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UK firms holding on to British bulldog spirit despite Brexit uncertainty

by LLB Reporter
6th Feb 17 7:17 am

According to new study

UK firms holding on to British bulldog spirit despite lack of certainty, the ICAEW has said.

Business confidence remains static and in negative territory according to the latest ICAEW UK Business Confidence Monitor (BCM). Although business uncertainty has been reflected by low confidence, the data shows that businesses are getting on with the job at hand and seeking to position themselves within a new post-Brexit economic landscape. This creates the perfect platform for Government to build from, by ensuring that the UK’s deal with the EU is the best fit for all businesses.

Here are the key findings:

 The BCM Confidence Index is still in negative territory  at -8.7 this quarter, compared to – 9.8 in Q4 2016

Companies forecast stronger growth in both domestic and export sales than in recent quarters. But with input costs rising, they are not anticipating that to translate into faster growth in profits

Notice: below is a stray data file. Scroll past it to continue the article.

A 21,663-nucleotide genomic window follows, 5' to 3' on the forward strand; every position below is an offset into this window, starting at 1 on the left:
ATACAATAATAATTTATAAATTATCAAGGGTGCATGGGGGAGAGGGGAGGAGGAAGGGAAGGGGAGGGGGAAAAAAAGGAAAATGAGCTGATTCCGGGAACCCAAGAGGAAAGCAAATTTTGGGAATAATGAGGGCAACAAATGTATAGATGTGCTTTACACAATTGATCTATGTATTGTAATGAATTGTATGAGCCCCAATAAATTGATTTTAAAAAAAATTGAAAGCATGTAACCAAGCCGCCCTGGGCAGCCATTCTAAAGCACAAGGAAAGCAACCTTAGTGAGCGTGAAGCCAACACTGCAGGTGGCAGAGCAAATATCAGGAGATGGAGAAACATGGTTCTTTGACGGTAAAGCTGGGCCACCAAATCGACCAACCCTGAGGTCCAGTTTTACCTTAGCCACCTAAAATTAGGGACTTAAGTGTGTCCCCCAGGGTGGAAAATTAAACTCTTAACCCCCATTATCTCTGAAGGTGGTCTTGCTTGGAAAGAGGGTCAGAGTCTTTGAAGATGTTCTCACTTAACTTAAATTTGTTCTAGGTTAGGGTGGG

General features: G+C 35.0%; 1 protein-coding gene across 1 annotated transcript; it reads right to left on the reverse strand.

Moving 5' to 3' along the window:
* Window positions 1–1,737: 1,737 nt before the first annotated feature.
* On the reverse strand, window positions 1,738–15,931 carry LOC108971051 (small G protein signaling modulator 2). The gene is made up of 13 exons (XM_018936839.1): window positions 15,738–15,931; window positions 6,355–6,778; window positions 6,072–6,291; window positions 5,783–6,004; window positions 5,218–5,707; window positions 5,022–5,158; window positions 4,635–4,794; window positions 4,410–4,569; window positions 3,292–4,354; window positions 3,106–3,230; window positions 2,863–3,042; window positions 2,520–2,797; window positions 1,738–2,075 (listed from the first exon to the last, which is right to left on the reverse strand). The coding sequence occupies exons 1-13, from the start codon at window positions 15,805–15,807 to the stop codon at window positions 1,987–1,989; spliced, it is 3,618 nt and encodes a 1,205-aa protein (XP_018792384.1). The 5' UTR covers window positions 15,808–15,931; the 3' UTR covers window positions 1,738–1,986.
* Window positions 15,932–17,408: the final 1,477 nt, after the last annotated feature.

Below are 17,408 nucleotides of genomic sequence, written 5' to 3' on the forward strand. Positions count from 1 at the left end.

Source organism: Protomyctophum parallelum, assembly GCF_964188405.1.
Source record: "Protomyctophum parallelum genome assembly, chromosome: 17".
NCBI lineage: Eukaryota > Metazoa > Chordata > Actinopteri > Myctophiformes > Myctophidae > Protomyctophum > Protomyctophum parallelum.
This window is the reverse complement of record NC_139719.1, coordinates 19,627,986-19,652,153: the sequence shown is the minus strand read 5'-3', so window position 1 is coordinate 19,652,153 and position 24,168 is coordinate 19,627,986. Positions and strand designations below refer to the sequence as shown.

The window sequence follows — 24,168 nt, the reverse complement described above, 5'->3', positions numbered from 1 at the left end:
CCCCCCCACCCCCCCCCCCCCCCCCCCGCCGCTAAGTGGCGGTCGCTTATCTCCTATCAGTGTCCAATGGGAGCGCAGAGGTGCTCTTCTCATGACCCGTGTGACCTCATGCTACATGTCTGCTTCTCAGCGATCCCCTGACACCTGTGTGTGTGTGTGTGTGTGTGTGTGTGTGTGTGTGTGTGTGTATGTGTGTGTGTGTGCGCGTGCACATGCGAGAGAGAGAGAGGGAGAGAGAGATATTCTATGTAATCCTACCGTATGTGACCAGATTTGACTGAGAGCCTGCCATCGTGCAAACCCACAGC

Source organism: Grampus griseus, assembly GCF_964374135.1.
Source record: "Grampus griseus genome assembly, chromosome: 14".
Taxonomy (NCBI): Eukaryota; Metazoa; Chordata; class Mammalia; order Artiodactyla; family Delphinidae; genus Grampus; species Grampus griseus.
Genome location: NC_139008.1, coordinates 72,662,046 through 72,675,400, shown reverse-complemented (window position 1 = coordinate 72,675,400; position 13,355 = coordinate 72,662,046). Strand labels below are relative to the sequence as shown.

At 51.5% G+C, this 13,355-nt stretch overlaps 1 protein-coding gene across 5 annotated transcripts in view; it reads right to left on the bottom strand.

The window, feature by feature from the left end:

Capital investment has experienced the slowest growth for 3 years and expectations are slower yet in 2017

Research & Development spending is growing only moderately, as has been largely true since 2011

Stephen Ibbotson, ICAEW director of business, said: “It’s encouraging that business confidence hasn’t dropped further into negative territory following a difficult 2016. Inflation continues to rise and commodity prices are increasing more rapidly than before, so we expect costs to climb faster still. Firms will try to pass many of these increases on to their customers, which means that 2017 is likely to be a year of counting the pounds and pennies for consumers following an unsustainable spending spree towards the end of last year. In order for businesses to start the New Year off confidently, the Government should resolve the ‘Hard Brexit vs Soft Brexit’ debate in Parliament as quickly as possible and negotiate the most inclusive Brexit deal for business of all shapes and sizes across the UK.”

 

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